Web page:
Many Canadians are feeling more stressed about their finances, even those who have continued to work through the pandemic.
According to a recent survey from the Canadian Payroll Association, despite the fact many Canadians who have continued to work through the pandemic are in a better financial position than when it started, they’re feeling more anxious about their finances.
Based on the findings, 62 per cent of workers have been able to save more than five per cent of their paycheque during the pandemic—working from home has allowed many to avoid paying for things like lunches, and child care, as well as costs associated with commuting to the office.
Additionally, six per cent fewer Canadians reported living paycheque-to-paycheque—the lowest number in the 12-year history of the survey.
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While the findings from surveys in previous years indicate saving more translates to better financial health and wellbeing, this year’s findings prove differently.
Of those who responded to this year’s survey, 43 per cent said they were financially stressed, while only 22 per cent felt comfortable with their finances—these numbers represent a 10-per-cent increase in those who feel stressed and an 11-per-cent decrease in those who feel comfortable from 2009 to 2019.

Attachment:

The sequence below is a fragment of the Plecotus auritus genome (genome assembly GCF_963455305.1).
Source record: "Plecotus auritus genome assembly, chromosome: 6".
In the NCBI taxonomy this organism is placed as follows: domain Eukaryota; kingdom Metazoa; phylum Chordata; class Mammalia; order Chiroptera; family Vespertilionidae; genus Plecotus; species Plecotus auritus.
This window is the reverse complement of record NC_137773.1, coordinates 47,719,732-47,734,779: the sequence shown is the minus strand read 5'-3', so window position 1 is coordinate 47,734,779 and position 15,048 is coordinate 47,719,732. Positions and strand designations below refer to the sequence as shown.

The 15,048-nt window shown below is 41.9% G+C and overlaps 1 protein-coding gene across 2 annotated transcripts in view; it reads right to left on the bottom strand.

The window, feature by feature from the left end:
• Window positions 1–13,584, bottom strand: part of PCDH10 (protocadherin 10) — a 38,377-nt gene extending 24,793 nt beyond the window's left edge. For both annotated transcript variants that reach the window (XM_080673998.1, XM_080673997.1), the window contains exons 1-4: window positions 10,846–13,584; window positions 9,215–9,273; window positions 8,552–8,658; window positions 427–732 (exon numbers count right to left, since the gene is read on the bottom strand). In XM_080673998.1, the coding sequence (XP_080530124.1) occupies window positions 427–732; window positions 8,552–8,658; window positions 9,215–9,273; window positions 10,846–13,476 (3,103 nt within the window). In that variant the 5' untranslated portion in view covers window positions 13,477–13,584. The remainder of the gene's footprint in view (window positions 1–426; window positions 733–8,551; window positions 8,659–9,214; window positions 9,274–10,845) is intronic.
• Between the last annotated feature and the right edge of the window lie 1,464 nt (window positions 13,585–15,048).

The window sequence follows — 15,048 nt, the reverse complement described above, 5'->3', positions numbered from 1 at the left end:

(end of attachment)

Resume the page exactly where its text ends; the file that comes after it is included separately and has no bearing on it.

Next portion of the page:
“It’s hard to separate the statistically significant growth of workers who are financially stressed, from the COVID-19 pandemic,” Peter Tzanetakis, president of the Canadian Payroll Association, said in a news release.
“For over a decade, the financial wellness of working Canadians has been directly linked to core, stable, long-term factors. While the pandemic has forced many to refrain from spending beyond their means and save more, it simultaneously created drastic uncertainty about how the economy will endure into the future,” he continued.
Part of this added stress many Canadians are feeling has been attributed to rising costs of pretty much everything—62 per cent of respondents who were financially comfortable said they were very concerned about the prospect of inflation.
Further, 52 per cent of respondents who were financially stress are nervous about their ability to retire.
Moreover, both those who are financially comfortable and stressed are concerned about the possibility of a recession.
“While it’s not a surprise that more Canadian workers are financially stressed, the variance between this year’s results and what was expected based on the historical trends, caught us off guard,” Adam Metzler, associate professor of Mathematics at Wilfrid Laurier University and one of the leads on the team that analyzed the data, said in the same release.
“The algorithm recognized that, despite remaining on payroll and being in a measurably better financial position right now, financial stress this year was impacted by a complex combination of new factors — including those that are more psychological than financial in nature,” he continued.